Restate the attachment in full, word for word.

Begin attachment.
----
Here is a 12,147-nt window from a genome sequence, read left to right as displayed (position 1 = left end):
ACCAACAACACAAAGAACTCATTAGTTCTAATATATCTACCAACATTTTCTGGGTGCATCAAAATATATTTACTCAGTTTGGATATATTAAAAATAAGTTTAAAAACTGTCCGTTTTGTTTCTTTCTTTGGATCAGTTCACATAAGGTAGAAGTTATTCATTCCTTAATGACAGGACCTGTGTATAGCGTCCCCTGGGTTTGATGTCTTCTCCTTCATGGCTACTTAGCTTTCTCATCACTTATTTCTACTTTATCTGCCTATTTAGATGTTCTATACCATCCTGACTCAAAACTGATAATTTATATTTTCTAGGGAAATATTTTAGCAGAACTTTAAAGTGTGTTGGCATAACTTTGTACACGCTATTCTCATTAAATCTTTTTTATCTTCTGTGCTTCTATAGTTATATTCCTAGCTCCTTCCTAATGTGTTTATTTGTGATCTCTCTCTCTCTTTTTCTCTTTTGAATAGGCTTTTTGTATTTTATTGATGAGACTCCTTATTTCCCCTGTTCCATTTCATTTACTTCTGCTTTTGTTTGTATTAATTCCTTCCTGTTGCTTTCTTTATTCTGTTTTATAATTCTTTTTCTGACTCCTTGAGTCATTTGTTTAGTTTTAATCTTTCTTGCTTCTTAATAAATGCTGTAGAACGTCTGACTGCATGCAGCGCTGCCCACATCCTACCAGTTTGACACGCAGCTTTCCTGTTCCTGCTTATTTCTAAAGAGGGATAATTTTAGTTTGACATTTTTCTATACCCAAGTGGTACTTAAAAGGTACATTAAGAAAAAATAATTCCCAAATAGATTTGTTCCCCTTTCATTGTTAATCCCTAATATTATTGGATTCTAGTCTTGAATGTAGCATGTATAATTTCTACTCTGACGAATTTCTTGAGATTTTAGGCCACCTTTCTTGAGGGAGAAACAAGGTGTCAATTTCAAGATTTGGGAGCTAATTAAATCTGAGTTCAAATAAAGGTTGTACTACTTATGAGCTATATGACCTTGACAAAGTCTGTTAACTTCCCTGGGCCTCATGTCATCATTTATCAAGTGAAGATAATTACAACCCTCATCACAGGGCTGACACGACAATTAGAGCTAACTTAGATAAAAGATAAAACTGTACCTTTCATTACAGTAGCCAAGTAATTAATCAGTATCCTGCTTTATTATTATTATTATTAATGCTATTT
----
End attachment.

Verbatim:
Here is a 12,147-nt window from a genome sequence, read left to right as displayed (position 1 = left end):
ACCAACAACACAAAGAACTCATTAGTTCTAATATATCTACCAACATTTTCTGGGTGCATCAAAATATATTTACTCAGTTTGGATATATTAAAAATAAGTTTAAAAACTGTCCGTTTTGTTTCTTTCTTTGGATCAGTTCACATAAGGTAGAAGTTATTCATTCCTTAATGACAGGACCTGTGTATAGCGTCCCCTGGGTTTGATGTCTTCTCCTTCATGGCTACTTAGCTTTCTCATCACTTATTTCTACTTTATCTGCCTATTTAGATGTTCTATACCATCCTGACTCAAAACTGATAATTTATATTTTCTAGGGAAATATTTTAGCAGAACTTTAAAGTGTGTTGGCATAACTTTGTACACGCTATTCTCATTAAATCTTTTTTATCTTCTGTGCTTCTATAGTTATATTCCTAGCTCCTTCCTAATGTGTTTATTTGTGATCTCTCTCTCTCTTTTTCTCTTTTGAATAGGCTTTTTGTATTTTATTGATGAGACTCCTTATTTCCCCTGTTCCATTTCATTTACTTCTGCTTTTGTTTGTATTAATTCCTTCCTGTTGCTTTCTTTATTCTGTTTTATAATTCTTTTTCTGACTCCTTGAGTCATTTGTTTAGTTTTAATCTTTCTTGCTTCTTAATAAATGCTGTAGAACGTCTGACTGCATGCAGCGCTGCCCACATCCTACCAGTTTGACACGCAGCTTTCCTGTTCCTGCTTATTTCTAAAGAGGGATAATTTTAGTTTGACATTTTTCTATACCCAAGTGGTACTTAAAAGGTACATTAAGAAAAAATAATTCCCAAATAGATTTGTTCCCCTTTCATTGTTAATCCCTAATATTATTGGATTCTAGTCTTGAATGTAGCATGTATAATTTCTACTCTGACGAATTTCTTGAGATTTTAGGCCACCTTTCTTGAGGGAGAAACAAGGTGTCAATTTCAAGATTTGGGAGCTAATTAAATCTGAGTTCAAATAAAGGTTGTACTACTTATGAGCTATATGACCTTGACAAAGTCTGTTAACTTCCCTGGGCCTCATGTCATCATTTATCAAGTGAAGATAATTACAACCCTCATCACAGGGCTGACACGACAATTAGAGCTAACTTAGATAAAAGATAAAACTGTACCTTTCATTACAGTAGCCAAGTAATTAATCAGTATCCTGCTTTATTATTATTATTATTAATGCTATTT